About Us

Feelings of pain can range from mild and occasional to severe and constant. Acute pain begins suddenly and is usually sharp in quality. It serves as a warning of disease or a threat to the body. Acute pain may be caused by many events or circumstances, including surgery, broken bones, etc. Unrelieved acute pain may lead to chronic pain, which may persist even after the original injury has healed. Pain signals remain active in the nervous system for weeks, months, or years and can have lasting physical effects. Tense muscles, limited mobility, a lack of energy, and changes in appetite can occur, in addition to emotional effects, such as depression, anger, anxiety, and fear of re-injury. Such effects may hinder a person's ability to return to normal work or leisure activities. We feel each individual is the best judge of his or her own pain. Our medical staff takes a multidisciplinary approach in addressing your pain management concerns, and we work with you to determine the best treatment options. Depending upon your diagnosis, pain may be treated in a number of ways. After a comprehensive review of the patient's history and current health, a care plan is developed that may include a wide array of interventional pain management procedures & techniques such as: See our Patient Education page.

Nerve Blocks

The term “nerve block” applies to any injection of medication, including local anesthetics, steroids, and opioids, into or around a nerve. A nerve block can be used for a variety of purposes, such as diagnostic, prognostic, therapeutic, and preemptive.

A nerve block may be used diagnostically to determine the source of a patient’s pain. By performing a series of injections to different areas and noting the amount of pain reduction that correlates with each area, a physician can determine where a person’s pain is coming from. The nerve blocks then function prognostically, as well; since the doctor knows what is causing the pain, they are better able to predict the outcome of different treatment methods.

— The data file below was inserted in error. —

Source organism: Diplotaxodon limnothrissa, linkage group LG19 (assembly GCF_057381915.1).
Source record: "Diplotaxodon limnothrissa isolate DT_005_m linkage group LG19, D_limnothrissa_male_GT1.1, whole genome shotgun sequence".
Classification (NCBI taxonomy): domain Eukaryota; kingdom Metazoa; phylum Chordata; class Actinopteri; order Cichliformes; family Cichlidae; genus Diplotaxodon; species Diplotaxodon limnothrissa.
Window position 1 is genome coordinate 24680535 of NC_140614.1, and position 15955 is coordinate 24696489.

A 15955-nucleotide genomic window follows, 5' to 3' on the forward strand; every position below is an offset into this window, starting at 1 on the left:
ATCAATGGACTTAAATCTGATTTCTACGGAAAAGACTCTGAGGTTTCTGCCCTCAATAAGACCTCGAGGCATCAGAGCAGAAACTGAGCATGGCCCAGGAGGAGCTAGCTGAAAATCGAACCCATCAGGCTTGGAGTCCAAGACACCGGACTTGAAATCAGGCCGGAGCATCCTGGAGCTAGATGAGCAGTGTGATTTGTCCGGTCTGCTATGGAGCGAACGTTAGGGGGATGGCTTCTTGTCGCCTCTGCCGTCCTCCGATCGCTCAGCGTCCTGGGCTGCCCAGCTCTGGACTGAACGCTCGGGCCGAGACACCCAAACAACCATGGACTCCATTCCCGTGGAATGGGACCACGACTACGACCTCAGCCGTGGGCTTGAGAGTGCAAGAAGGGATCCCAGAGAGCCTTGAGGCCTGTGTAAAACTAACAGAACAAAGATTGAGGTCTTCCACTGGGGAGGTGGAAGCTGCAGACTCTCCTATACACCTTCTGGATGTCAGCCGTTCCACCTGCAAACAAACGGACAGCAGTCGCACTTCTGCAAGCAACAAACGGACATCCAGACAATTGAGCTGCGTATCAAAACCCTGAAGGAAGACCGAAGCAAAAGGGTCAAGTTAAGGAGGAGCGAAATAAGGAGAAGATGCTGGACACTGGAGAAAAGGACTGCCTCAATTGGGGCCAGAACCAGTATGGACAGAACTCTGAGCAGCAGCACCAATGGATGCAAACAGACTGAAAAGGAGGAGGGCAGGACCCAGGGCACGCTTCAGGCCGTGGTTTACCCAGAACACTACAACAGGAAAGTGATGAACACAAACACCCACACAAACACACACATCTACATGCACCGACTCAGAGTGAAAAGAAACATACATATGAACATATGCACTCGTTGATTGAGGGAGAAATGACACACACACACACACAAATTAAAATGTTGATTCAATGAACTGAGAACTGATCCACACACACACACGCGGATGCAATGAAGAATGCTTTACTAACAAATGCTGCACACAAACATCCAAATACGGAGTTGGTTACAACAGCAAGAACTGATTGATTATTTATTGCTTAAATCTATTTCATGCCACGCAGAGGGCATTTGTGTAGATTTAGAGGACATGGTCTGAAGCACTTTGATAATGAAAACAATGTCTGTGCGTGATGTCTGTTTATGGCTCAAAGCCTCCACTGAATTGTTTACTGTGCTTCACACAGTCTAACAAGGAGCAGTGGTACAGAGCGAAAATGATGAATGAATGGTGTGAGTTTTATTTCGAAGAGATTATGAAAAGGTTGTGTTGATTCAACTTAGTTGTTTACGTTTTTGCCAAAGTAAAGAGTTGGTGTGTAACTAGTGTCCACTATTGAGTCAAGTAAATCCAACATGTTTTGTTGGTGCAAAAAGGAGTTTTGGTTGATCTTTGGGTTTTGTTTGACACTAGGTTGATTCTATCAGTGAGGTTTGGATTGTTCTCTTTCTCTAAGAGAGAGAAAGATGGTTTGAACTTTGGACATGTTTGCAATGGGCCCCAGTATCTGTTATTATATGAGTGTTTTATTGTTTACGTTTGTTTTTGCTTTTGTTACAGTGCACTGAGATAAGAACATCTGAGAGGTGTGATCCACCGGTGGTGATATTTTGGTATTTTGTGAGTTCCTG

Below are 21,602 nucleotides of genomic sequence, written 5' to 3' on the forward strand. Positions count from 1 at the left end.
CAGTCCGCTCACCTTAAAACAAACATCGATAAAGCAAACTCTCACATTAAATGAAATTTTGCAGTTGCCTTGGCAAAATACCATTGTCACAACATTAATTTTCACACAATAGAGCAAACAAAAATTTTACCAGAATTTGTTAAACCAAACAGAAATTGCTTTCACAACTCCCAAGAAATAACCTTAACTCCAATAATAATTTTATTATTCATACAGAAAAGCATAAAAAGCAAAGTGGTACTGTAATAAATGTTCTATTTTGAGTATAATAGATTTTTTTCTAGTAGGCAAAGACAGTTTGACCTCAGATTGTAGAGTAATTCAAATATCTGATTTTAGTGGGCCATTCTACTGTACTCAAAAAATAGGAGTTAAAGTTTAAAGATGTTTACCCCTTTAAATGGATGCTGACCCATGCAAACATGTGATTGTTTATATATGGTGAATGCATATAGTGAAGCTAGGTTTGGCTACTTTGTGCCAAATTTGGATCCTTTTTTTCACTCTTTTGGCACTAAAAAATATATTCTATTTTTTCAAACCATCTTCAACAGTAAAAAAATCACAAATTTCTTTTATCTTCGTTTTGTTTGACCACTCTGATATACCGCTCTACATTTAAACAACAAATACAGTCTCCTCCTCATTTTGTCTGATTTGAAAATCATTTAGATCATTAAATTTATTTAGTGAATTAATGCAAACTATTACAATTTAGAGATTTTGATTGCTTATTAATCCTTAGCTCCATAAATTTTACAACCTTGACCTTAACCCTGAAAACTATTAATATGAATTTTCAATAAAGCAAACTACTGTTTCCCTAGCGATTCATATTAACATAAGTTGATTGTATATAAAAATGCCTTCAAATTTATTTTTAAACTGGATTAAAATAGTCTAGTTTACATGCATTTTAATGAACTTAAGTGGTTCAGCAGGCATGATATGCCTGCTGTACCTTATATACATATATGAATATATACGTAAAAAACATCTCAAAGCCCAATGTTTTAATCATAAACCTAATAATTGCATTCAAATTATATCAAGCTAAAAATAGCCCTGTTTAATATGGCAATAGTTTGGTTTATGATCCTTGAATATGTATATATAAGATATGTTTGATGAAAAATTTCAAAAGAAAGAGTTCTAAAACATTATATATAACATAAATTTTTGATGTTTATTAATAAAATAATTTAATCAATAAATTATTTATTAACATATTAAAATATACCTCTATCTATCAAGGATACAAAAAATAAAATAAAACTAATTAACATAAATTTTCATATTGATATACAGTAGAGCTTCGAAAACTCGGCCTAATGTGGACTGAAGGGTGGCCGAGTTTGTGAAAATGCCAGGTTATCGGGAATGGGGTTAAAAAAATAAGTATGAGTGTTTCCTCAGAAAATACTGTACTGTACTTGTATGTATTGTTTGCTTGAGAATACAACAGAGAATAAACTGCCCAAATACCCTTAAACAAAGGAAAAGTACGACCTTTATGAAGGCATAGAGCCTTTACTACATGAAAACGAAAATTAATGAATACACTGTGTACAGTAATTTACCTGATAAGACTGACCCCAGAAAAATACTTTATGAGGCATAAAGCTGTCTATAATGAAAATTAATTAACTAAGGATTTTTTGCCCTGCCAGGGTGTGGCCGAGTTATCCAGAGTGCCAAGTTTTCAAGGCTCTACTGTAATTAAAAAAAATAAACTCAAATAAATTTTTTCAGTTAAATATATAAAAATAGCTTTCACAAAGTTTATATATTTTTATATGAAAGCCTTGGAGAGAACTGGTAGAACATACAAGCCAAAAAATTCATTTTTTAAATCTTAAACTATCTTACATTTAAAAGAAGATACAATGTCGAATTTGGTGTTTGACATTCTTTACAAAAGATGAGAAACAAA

A nerve block may also be used therapeutically to diminish a patient’s pain. For instance, a person may be given a nerve block before a surgery, so that they are unaware of the associated pain. A person may also be given a nerve block to soothe an inflamed nerve that is causing the person to experience pain, or to treat chronic pain that has not been amenable to drugs or other treatments.

Lastly, a nerve block may be used to address pain expected to occur after a surgery, such as the phantom limb pain that often follows an amputation.

When dealing with pain related to a single nerve or group of nerves, nerve blocks have a variety of functions that can help people become manage their pain.

Side effects and outcomes are unique to each patient and will be discussed before any treatment options are prescribed.

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